Black Umfolosi is bringing Zimbabwean culture and tradition to the stage in Worthing with a beauty and enthusiasm that is unrivalled.
Their performances are energy driven, infectious, and completely engaging, mixing a great gentleness of spirit and song with an exuberance in dance. Their harmonies mixed with intricate rhythms, clicking and clapping are highlighted during their brilliantly choreographed shows with a full range of movements from subtle to vibrant stomping and leaping! Their famous Gumboot Dances showcase the traditional styles and rituals of the South African mining regions and are a particular crowd pleaser.
“It was the best of all the festival, they have an incredible way to sing, to dance, a beautiful presence on the stage. Their simplicity, naturalness and cheerfulness was for us, at the end of the festival a beautiful present.” Milan Festival
We caught up with Thomeki Dube who heads the group to find out all about their performance.
How are you feeling about the upcoming performance at Worthing?
We are so much looking forward to the performance at Worthing. It is great that we have been invited there. We love the British audiences; they are supportive and appreciative to the good form of Art. Black Umfolosi will not disappoint.
Tell us a bit about the inspiration behind this piece.
Our inspiration is derived from our culture and iMbube Music, which is a beautiful form of singing in four-part harmony. It is a crystal clear form of music that one cannot resist. We feel very lucky to come from a rich cultural background, which influences us mightily.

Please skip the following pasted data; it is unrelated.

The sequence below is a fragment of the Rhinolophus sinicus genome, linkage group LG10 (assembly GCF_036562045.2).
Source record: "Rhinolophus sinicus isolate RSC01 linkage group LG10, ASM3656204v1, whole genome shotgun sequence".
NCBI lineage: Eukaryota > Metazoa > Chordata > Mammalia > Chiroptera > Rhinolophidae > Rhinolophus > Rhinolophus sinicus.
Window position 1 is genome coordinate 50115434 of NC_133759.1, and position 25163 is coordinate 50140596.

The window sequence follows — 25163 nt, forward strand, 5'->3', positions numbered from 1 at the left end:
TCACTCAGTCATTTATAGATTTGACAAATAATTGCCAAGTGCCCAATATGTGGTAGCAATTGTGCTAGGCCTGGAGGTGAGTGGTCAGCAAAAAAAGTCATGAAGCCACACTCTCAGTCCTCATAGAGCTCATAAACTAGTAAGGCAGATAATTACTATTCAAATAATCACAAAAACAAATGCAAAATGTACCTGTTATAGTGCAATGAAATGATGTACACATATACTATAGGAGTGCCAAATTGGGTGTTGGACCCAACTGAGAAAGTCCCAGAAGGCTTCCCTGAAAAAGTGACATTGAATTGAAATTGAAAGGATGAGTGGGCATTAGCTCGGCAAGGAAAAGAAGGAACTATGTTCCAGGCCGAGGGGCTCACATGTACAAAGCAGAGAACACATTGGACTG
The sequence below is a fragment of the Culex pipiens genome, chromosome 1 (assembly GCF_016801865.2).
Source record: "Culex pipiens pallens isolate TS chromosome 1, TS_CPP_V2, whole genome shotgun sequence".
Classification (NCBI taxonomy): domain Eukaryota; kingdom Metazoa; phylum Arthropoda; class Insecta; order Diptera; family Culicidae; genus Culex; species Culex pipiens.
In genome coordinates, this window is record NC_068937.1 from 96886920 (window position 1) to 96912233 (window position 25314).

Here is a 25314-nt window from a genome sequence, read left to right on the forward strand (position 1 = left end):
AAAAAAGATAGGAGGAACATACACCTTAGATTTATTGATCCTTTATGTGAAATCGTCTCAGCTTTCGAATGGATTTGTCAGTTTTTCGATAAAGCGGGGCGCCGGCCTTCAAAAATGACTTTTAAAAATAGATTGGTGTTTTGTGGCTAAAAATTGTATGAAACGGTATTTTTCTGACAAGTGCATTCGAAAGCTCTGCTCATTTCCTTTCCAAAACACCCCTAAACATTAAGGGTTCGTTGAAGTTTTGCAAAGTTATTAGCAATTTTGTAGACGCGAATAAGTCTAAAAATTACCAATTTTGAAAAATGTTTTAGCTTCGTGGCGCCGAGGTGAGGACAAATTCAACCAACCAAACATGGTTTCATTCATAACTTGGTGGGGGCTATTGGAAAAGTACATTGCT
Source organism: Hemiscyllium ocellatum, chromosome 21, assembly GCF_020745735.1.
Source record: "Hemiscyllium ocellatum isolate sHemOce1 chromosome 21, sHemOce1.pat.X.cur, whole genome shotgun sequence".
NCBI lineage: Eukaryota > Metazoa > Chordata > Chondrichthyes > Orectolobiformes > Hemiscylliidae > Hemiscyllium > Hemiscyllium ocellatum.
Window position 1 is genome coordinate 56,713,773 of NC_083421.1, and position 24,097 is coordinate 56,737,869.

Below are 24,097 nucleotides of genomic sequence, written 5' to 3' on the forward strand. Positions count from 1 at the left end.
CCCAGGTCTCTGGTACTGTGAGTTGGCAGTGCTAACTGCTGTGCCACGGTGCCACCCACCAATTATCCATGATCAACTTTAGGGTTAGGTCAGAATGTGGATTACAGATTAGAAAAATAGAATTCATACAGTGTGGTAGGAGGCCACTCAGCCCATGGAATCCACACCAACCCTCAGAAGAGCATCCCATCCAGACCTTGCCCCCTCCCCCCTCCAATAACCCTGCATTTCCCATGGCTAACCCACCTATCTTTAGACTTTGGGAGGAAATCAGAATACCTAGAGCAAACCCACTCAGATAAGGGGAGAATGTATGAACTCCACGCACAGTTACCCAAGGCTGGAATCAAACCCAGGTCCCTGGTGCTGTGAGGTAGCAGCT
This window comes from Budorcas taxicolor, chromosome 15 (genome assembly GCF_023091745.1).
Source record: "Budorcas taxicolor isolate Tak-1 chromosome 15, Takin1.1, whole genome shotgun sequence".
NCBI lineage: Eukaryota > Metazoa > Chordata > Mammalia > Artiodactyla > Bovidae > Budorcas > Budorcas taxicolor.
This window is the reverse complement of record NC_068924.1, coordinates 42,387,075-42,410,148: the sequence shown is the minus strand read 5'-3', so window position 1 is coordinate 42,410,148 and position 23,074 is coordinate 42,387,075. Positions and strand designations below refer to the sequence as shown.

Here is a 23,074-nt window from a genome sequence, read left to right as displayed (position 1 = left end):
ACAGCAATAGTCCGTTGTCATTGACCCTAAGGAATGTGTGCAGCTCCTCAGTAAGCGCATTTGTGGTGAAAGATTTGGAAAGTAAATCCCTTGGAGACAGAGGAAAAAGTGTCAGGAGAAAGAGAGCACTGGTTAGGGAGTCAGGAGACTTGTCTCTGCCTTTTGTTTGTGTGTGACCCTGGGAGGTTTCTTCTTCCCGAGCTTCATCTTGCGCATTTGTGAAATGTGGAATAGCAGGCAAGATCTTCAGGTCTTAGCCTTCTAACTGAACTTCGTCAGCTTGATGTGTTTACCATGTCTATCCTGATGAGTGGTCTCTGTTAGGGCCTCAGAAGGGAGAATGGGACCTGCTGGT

What has the development of this performance looked like?
The development has yielded the most beautiful results; with the ladies, our music is sweeter and more appealing than ever before. Their great talent is visible throughout the show where they lead some solo singing and duet in some instances. The show is spectacular.
What can we expect from the show?
You can expect a real treat: spine-tingling voices interwoven with beautiful movements and in nice African costuming. Also, a miner’s dance called the Gumboot Dance at the very end of the second half of the show. Expect a singalong on one or two of the songs!
What is the aim of Black Umfolosi?
We hope to bring joy to our audience. Our songs range from love to social events, and include environmental songs that touch on climate change and advise people to take extra care on Mother Earth.
How important is it for you to bring your culture and tradition to Worthing?
It is very important for us to share our experiences with Worthing, particularly our journey in music as Zimbabweans. Those that have never been to Zimbabwe will, from this performance, know more about who we are, our heritage, and the geographical look of our country.
What are you most looking forward to?
We are most looking forward to taking the audience on a musical journey with Black Umfolosi through our performance. They will clap hands, laugh, listen, and feel great and refreshed from watching the band perform.
Do you have a favourite part of the performance? Can you tell us what it is?
The show is arranged in such a way that it is enjoyable all the way through. It involves lots of energy. I will say that whoever attends will not regret it, but would want to see Black Umfolosi again. Our new album called Washabalala’ Umhlaba is wonderful, and has done so well in European charts, with two of the songs entering the Top 20 in the Czech Republic. This will be our first trip outside Africa after the COVID-19 pandemic travel restrictions.
What has been your favourite Black Umfolosi performance of all time?
My most favourite performance was in Victoria Canada in 1994, during The Commonwealth Games, where we performed before a crowd of 65,00 people, and followed with a Gala performance for Her Royal Majesty Queen Elizabeth II.